Intel vPro Expert Center Blog

4 Posts authored by: ninbar

In a previous article, I discussed Link Preference and how it enables better KVM user experience over wireless.  In this article, I will discuss Profile Synchronization, another important capability that makes AMT over wireless a seamless experience.

 

What challenge are we trying to solve?  Although we can configure in advance wireless networks in AMT, but what if the client roams in a new network; one that was never configured before?  You can’t have access to AMT unless AMT is aware of that network.   Profile synchronization solves that problem by pushing the OS’s currently used network's parameters to AMT.

 

OK, so how does it work?

 

First:  Not all AMT wireless profiles are born equal!

 

AMT defines two types of profiles:

Admin profiles: Profiles known in advance and entered by IT administrator (during provisioning or manually using Web-UI for example)

User profiles:  Networks discovered by the OS after the client has been deployed.  AMT get User Profiles only though synchronization.

 

Up to 15 Admin Profiles and 8 User Profiles can be defined in AMT.

 

Other key differences

  1. While Admin Profiles require TKIP or CCMP with WPA minimum encryption, User Profiles have more relaxed requirements and can be configured with WEP or no encryption.
  2. User Profiles are not viewable from Web-UI, only Admin Profiles are viewable *

 

Wireless Profile Synchronization modes

Profile Synchronization supports three modes:

  1. Normal (default)
    Whenever the OS connects to a new wireless network the profile is pushed to AMT but requires user acknowledgment before synchronization.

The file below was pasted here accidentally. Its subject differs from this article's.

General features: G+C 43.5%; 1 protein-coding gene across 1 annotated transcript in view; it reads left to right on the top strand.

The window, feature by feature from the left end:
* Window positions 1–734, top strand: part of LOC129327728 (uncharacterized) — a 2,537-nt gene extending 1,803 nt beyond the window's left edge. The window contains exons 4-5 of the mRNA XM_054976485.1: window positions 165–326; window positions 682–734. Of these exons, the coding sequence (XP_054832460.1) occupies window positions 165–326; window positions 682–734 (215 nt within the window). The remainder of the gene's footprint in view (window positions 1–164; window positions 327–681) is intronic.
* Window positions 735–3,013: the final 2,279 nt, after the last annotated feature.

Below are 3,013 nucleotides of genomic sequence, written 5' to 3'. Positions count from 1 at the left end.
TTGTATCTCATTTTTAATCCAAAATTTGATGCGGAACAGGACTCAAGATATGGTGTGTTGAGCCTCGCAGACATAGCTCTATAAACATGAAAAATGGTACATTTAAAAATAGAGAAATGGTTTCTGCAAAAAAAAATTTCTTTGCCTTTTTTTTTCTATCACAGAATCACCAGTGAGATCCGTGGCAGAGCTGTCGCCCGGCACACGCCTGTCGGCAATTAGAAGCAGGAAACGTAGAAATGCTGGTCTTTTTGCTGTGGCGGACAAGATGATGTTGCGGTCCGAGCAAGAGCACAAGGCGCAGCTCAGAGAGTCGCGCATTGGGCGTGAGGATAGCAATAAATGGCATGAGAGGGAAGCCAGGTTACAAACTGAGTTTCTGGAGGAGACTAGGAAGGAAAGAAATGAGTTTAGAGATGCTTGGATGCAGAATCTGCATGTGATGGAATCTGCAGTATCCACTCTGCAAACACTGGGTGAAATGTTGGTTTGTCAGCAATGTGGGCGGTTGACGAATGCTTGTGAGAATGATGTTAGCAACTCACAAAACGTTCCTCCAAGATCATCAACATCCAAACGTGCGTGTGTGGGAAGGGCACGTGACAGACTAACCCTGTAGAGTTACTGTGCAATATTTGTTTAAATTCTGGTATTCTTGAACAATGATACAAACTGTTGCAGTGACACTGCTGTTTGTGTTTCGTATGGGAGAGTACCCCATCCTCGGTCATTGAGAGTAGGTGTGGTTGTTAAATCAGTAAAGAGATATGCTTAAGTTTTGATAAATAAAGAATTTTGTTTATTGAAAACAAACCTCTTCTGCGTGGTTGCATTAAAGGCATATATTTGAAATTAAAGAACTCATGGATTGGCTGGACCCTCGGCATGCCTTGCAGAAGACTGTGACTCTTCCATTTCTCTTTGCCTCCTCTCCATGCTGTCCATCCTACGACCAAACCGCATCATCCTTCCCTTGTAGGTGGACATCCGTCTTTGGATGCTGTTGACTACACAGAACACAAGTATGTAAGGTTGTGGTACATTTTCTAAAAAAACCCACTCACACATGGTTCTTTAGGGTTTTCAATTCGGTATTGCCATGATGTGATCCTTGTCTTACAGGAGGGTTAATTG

2. Always reject
    Synchronization of any new profiles are rejected and no user notification displayed.
  3. Always accept
    Synchronization accepted with no user notification (“Silent Synchronization”)

 

PROSet is currently the only Wireless Connection Manager that supports Profile Synchronization.

  1. The Full PROSet package (except GUI)  must be installed.  The ‘drivers only’ installation does not have the necessary API to support that feature.
  2. Install PROSet with the following option to enable/disable synchronization:
    1. MEPROFILESYNC=ACCEPT (silently accepts all profile sync)
    2. MEPROFILESYNC=BLOCK (silently blocks all profile sync)
  3. If desired, instead of setting the MEPROFILE though PROSet, the registry value can be edited directly:

define     ENABLE_USER_ACCEPT 0x10  // accept all USER profiles, no popup

#define   ENABLE_USER_BLOCKED 0x20  // reject all USER profiles, no popup

 

Other important points about Profile Synchronization:

  1. Only currently connected network is pushed to AMT (discovered networks  are ignored).
  2. Both sides of synchronization (OS & AMT) must be enabled:
    1. OS side (“push” ): PROSet synchronization is enabled as described above
    2. AMT side (“accept”): Configured in the Provisioning Profile: “Enable Synchronization” box
  3. LMS is required for Profile Synchronization.

PROSet communicates with AMT through LMS.

 

 

Profile Synchronization user acknowledgment:

 

ScreenHunter_001.bmp

 

What happens when User Profile password changed?

PROSet will NOT synchronize changes in the profile’s password.   The proper procedure to change profile password is:

  1. First disconnect and delete the network from PROSet
    1. PROSet synchronization will remove the wireless profile from AMT.
  2. Create a new profile with the new password.
  3. Upon connecting to that network, PROSet synchronization will add the profile to AMT.

 

What happens when max of 8 User profiles reached?